4 - be patient everything takes a few weeks to take effect in plants.
5 - once you're going its crazy easy to maintain I wouldn't go back to premixed bottled stuff for nothing. I use thrive when I'm lazy and if I have plants in QT or something it's based on ei and a good stand in when life gets busy.

Good luck!
I also started down this path with crypt curling.... I forgot to mention that but weird water and crypts.... they love me now and grow absolutely massive. EI ftw
I'm using easy green and osmocote right now with eco complete in my 55 gallon. Could you give me me an idea of all the separate dry ferts I will need and where I could get them? This all seems very confusing to me right now. Thanks!
 

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I'm using easy green and osmocote right now with eco complete in my 55 gallon. Could you give me me an idea of all the separate dry ferts I will need and where I could get them? This all seems very confusing to me right now. Thanks!
I recommend to start reading about EI.

A couple good place to start that provide great over all 10,000 foot overview to get you started are below. I'm not endorsing any brand or trying to promote anything other what I found helpful getting started so hopefully I'm not breaking any rules here....

Planted Tank Fertilizer: Estimative Index (EI) Fertilization Method

Dosing Instructions

What you need to know about EI plant feeding

Also searching the planted tank forum for particular issues is quite helpful.
The Planted Tank Forum The Planted Tank Forum - Powered by vBulletin
 
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magnusjones

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I recommend to start reading about EI.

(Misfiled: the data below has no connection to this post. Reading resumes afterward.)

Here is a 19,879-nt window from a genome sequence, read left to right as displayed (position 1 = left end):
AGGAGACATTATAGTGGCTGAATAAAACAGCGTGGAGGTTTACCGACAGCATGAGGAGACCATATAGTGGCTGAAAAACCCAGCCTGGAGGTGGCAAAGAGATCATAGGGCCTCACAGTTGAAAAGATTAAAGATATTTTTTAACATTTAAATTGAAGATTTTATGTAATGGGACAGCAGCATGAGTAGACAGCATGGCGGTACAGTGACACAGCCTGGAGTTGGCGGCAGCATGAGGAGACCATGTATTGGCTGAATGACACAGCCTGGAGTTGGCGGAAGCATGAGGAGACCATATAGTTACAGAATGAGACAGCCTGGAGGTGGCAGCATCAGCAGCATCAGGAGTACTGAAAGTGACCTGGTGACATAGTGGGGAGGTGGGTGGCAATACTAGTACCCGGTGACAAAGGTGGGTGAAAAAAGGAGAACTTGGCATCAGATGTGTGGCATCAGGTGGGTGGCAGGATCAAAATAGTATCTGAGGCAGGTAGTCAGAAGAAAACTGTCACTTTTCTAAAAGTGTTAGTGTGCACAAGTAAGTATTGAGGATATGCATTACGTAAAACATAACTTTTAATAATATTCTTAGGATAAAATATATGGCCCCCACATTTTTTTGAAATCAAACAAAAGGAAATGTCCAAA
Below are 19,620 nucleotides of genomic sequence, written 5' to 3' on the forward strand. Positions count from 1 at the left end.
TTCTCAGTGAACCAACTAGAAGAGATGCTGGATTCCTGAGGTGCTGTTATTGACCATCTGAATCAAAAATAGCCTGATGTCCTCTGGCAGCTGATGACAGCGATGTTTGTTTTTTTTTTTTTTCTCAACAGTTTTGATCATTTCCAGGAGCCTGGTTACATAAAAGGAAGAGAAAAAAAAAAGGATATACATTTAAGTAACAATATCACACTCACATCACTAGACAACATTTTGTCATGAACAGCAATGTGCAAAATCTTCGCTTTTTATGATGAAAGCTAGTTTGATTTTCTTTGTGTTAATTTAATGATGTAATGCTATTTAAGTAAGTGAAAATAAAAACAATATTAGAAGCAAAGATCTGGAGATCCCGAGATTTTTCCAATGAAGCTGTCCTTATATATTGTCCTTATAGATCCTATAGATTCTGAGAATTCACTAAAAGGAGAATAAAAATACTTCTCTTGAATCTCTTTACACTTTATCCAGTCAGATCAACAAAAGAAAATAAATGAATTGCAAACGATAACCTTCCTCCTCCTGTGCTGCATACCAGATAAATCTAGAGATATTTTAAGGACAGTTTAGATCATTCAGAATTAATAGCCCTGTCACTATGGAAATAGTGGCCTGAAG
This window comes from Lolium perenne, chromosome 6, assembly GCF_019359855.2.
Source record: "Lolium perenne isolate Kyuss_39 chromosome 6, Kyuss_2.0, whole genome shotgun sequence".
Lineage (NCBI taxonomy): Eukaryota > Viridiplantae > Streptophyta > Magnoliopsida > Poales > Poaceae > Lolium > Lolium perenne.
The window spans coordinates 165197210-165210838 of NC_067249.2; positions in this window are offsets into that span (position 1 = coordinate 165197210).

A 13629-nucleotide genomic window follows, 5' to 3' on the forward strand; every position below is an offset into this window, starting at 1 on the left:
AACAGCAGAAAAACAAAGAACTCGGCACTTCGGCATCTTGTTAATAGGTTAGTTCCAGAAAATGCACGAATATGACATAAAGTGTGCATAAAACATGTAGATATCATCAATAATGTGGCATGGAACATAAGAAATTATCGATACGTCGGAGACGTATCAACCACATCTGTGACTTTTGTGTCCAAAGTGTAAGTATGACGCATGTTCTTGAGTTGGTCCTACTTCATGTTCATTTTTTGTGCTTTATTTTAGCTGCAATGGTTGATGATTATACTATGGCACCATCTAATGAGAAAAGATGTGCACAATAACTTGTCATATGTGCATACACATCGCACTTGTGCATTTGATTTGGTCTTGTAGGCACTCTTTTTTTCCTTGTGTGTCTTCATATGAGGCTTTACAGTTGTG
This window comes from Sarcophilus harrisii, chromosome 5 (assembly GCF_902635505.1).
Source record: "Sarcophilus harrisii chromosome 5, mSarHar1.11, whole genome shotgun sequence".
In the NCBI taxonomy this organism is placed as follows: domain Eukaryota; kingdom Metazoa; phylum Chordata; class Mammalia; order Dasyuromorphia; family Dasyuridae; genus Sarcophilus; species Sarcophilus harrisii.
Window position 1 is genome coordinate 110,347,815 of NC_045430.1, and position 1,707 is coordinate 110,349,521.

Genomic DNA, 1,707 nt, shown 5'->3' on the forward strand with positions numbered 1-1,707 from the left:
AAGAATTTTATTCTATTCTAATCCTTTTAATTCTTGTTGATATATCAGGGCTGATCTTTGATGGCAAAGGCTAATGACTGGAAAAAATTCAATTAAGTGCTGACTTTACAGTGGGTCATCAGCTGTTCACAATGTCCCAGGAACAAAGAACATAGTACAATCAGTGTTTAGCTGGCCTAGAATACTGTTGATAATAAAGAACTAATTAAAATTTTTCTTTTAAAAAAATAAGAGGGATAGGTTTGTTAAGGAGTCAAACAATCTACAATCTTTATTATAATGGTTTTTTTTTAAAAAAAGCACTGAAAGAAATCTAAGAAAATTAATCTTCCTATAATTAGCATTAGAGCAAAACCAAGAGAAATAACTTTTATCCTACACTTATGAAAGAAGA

A couple good place to start that provide great over all 10,000 foot overview to get you started are below. I'm not endorsing any brand or trying to promote anything other what I found helpful getting started so hopefully I'm not breaking any rules here....

Planted Tank Fertilizer: Estimative Index (EI) Fertilization Method

Dosing Instructions

What you need to know about EI plant feeding

Also searching the planted tank forum for particular issues is quite helpful.
The Planted Tank Forum The Planted Tank Forum - Powered by vBulletin
So this will be fine even though I only sometimes run my diy co2 and have medium lightning? My plants are jungle Val, Anarchis Elodea, cryptocoryne spiralis, cryptocoryne wenditi brown, and a few other miscellaneous ones. Basically I'm asking if you think this method would still work with my current setup.
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I have medium light no co2 at all. I don't do full EI but it's how I learned (a lot of trial and error and reading/research) and finally zeroed in on what works for me without a full EI routine. But theoretically if all the nutrients are there and nothing is lacking then the plants thrive and algae doesn't. Huge water changes every week are required though, it's kind of your reset. I know now a days everyone is all boohoo on them but for 30+ years I've done them in all variety of conditions and all types of fish and I have never had an issue with large water changes so long as everything else was as it should be lol
 
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magnusjones

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I have medium light no co2 at all. I don't do full EI but it's how I learned (a lot of trial and error and reading/research) and finally zeroed in on what works for me without a full EI routine. But theoretically if all the nutrients are there and nothing is lacking then the plants thrive and algae doesn't. Huge water changes every week are required though, it's kind of your reset. I know now a days everyone is all boohoo on them but for 30+ years I've done them in all variety of conditions and all types of fish and I have never had an issue with large water changes so long as everything else was as it should be lol
Same here. I have always done huge water changes. It's just the way I've always done things. I think "Why not just do an 80% water change every 2 weeks instead". As long as I have the python out, why would I stop at 50%? My angels, gbrs, and black ghost knife are completely fine, being sensitive to water quality and chemistry.